My dad owned a 1970 Bonneville 4-door with the 350, blue with the black pebble vinyl top. On a family trip from NY to Florida, we averaged 20 MPG with the air conditioning on full power. Not bad for those days!

    My dad drove a 1970 Pontiac Executive 4-door.
    It was equipped with the 400ci V-8 but did not have factory air. He added an under dash unit.

    I have a 1970 Catalina base sedan. Just turned 31,000 miles. Smooth running, floats down the road, leisurely acceleration. Took a 900 mile drive from New Jersey to Florida. 14 mpg, really missed an overdrive gear and cruise control. A/C still working.

    I had a 70 Catalina 9 passenger wagon! What a comfy platform with enough room to take the entire neighborhood for a ride!

    My Ma bought a new 1969 Bonneville convertible. Yellow with black top and interior, 428, dual exhaust and A/C. What a cruiser. Could do 80-85 on the interstates all day. Plenty of trunk space for luggage when traveling. Got traded for a 74 Grand Prix in baby blue with a white vinyl top and interior.

    As stated in the article, 1970 Pontiac Catalina 2 door and 4 door models were equipped with a 350 (actually 353.8 in) 255 hp 2 bbl V-8 as standard equipment. The convertibles and SWs got the 400 reg gas 265 hp 2 bbl as standard equipment. From there, you could choose the 400 290 hp 2 bbl (high compression), 400 340 hp 4 bbl, the 455 360 hp 4 bbl, or the 455 HO 370 hp 4 bbl.

    Fun article. I love the big Pontiacs. I have a ’67 Catalina convertible and I love it! I also thought the Bonneville would be cool. My garage just barely fits the Catalina. A Bonneville wouldn’t fit!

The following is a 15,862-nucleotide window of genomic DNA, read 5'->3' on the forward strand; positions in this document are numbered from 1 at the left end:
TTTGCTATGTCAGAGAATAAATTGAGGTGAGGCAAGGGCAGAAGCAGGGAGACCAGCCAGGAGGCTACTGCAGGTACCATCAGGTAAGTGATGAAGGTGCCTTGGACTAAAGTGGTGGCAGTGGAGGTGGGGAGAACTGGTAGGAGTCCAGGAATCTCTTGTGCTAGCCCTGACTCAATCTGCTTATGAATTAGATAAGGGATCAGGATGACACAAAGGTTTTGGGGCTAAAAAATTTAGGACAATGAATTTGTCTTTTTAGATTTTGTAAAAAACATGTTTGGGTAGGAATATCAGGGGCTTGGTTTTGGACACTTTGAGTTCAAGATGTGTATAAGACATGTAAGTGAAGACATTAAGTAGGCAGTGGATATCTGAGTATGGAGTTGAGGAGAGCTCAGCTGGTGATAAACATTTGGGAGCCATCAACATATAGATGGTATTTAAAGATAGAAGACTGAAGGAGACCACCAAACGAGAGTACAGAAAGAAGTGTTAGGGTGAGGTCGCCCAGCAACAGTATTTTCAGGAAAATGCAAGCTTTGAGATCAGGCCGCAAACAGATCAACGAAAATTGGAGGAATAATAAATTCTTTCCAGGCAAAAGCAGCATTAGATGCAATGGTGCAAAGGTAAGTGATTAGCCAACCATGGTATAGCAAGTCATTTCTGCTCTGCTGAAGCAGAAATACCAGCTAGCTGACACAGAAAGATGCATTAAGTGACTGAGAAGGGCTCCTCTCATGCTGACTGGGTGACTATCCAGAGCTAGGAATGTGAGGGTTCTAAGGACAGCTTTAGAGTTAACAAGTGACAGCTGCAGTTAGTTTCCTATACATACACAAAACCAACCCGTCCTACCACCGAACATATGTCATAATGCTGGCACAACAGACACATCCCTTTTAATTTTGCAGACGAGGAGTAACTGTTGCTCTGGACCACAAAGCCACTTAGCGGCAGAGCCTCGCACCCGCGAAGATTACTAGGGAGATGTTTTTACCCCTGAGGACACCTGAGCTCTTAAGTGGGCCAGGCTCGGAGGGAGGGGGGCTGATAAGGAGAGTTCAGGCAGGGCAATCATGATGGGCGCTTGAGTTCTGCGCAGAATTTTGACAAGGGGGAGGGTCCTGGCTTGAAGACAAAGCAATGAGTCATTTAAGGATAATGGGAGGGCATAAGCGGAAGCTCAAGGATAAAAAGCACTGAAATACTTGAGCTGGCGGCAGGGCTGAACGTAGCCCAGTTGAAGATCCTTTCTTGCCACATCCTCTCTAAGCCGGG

Cool convertible. When I was growing up, a neighborhood lady had a 1970 Catalina two-door hardtop; I always thought that front-end looked a little contrived, but over the years, I have kind of gotten used to it.

    In 1973 I bought a used 1970 Bonneville rag-top, 455ci, 370 horse, from a Pontiac dealer. Beautiful dark Atoll blue with Sandalwood interior. In the midst of the Arab oil embargo, they were practically giving away these monster cars. Had it for 3 years. Never any problems. I have many fond memories of top-down driving through hot, sultry summer nights with my unbelievably hot girlfriend (at the time) tight up against me on that massive front seat.

    Although not as baroque as the 1970, I owned a ’73 Pontiac Grand Ville convertible in white with red interior. And boy what a boat she was. I loved that car. I could really pile a lot of people in it and go cruising. But my favorite use for it was to haul girls around on the rear deck in parades. That is Americana at its finest!

    I sold my car at the Charlotte Auto Fair. A man who was looking at it asked me if it got bad gas mileage. My reply was “for a car its size and weight and with a 455, it’s not all that bad.” Was that ever a political answer or what? LOL

    This is what she looked like. https://barnfinds.com/455-v8-survivor-1973-pontiac-grand-ville/5-1263/

    I still have my 1968 SS427 Impala. Rides great and with the 385 hp and 460 ft-lbs of torque gets up and goes! Bought it from Dana Chevrolet, January 1968.